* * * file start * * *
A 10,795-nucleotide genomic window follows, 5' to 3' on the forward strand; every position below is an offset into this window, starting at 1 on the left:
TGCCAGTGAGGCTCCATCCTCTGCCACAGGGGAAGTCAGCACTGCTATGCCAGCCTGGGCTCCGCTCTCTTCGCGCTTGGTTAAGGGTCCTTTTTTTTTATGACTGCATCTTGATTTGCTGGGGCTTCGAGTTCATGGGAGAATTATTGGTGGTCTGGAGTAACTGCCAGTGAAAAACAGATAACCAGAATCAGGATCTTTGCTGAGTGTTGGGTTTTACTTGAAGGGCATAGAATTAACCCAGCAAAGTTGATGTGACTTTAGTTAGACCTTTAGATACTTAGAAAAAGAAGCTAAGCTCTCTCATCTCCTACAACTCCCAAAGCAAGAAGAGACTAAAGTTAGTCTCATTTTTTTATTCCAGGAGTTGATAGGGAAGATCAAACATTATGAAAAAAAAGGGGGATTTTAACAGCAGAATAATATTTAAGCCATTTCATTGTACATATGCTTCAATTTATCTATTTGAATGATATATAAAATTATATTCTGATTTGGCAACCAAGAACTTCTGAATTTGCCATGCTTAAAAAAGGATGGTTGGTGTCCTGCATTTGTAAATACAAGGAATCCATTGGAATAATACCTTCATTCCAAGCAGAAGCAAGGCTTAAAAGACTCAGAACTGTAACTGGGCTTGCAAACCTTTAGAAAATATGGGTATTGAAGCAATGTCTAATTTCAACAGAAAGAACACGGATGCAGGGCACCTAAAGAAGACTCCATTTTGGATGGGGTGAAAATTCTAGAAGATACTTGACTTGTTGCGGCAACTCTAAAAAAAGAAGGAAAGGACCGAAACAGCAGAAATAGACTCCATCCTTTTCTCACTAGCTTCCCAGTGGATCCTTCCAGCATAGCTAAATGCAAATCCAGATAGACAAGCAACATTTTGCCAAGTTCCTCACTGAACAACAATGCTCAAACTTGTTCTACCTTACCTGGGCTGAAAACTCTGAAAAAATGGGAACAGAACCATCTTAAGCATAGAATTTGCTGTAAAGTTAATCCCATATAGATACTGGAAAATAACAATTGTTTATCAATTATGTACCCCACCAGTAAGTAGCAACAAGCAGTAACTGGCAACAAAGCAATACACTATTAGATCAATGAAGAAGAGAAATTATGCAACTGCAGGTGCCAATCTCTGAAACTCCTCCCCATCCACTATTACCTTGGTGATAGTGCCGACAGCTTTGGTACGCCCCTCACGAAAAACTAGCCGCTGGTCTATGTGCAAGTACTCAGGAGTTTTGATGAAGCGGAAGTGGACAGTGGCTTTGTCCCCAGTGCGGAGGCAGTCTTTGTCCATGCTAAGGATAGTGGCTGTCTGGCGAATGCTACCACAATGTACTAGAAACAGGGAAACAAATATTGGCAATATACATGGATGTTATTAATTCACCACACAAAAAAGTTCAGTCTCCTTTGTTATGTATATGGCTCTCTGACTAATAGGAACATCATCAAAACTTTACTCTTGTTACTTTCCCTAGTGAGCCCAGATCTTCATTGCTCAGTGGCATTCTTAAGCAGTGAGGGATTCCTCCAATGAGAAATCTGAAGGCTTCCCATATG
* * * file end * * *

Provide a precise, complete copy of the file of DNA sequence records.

A 10,795-nucleotide genomic window follows, 5' to 3' on the forward strand; every position below is an offset into this window, starting at 1 on the left:
TGCCAGTGAGGCTCCATCCTCTGCCACAGGGGAAGTCAGCACTGCTATGCCAGCCTGGGCTCCGCTCTCTTCGCGCTTGGTTAAGGGTCCTTTTTTTTTATGACTGCATCTTGATTTGCTGGGGCTTCGAGTTCATGGGAGAATTATTGGTGGTCTGGAGTAACTGCCAGTGAAAAACAGATAACCAGAATCAGGATCTTTGCTGAGTGTTGGGTTTTACTTGAAGGGCATAGAATTAACCCAGCAAAGTTGATGTGACTTTAGTTAGACCTTTAGATACTTAGAAAAAGAAGCTAAGCTCTCTCATCTCCTACAACTCCCAAAGCAAGAAGAGACTAAAGTTAGTCTCATTTTTTTATTCCAGGAGTTGATAGGGAAGATCAAACATTATGAAAAAAAAGGGGGATTTTAACAGCAGAATAATATTTAAGCCATTTCATTGTACATATGCTTCAATTTATCTATTTGAATGATATATAAAATTATATTCTGATTTGGCAACCAAGAACTTCTGAATTTGCCATGCTTAAAAAAGGATGGTTGGTGTCCTGCATTTGTAAATACAAGGAATCCATTGGAATAATACCTTCATTCCAAGCAGAAGCAAGGCTTAAAAGACTCAGAACTGTAACTGGGCTTGCAAACCTTTAGAAAATATGGGTATTGAAGCAATGTCTAATTTCAACAGAAAGAACACGGATGCAGGGCACCTAAAGAAGACTCCATTTTGGATGGGGTGAAAATTCTAGAAGATACTTGACTTGTTGCGGCAACTCTAAAAAAAGAAGGAAAGGACCGAAACAGCAGAAATAGACTCCATCCTTTTCTCACTAGCTTCCCAGTGGATCCTTCCAGCATAGCTAAATGCAAATCCAGATAGACAAGCAACATTTTGCCAAGTTCCTCACTGAACAACAATGCTCAAACTTGTTCTACCTTACCTGGGCTGAAAACTCTGAAAAAATGGGAACAGAACCATCTTAAGCATAGAATTTGCTGTAAAGTTAATCCCATATAGATACTGGAAAATAACAATTGTTTATCAATTATGTACCCCACCAGTAAGTAGCAACAAGCAGTAACTGGCAACAAAGCAATACACTATTAGATCAATGAAGAAGAGAAATTATGCAACTGCAGGTGCCAATCTCTGAAACTCCTCCCCATCCACTATTACCTTGGTGATAGTGCCGACAGCTTTGGTACGCCCCTCACGAAAAACTAGCCGCTGGTCTATGTGCAAGTACTCAGGAGTTTTGATGAAGCGGAAGTGGACAGTGGCTTTGTCCCCAGTGCGGAGGCAGTCTTTGTCCATGCTAAGGATAGTGGCTGTCTGGCGAATGCTACCACAATGTACTAGAAACAGGGAAACAAATATTGGCAATATACATGGATGTTATTAATTCACCACACAAAAAAGTTCAGTCTCCTTTGTTATGTATATGGCTCTCTGACTAATAGGAACATCATCAAAACTTTACTCTTGTTACTTTCCCTAGTGAGCCCAGATCTTCATTGCTCAGTGGCATTCTTAAGCAGTGAGGGATTCCTCCAATGAGAAATCTGAAGGCTTCCCATATG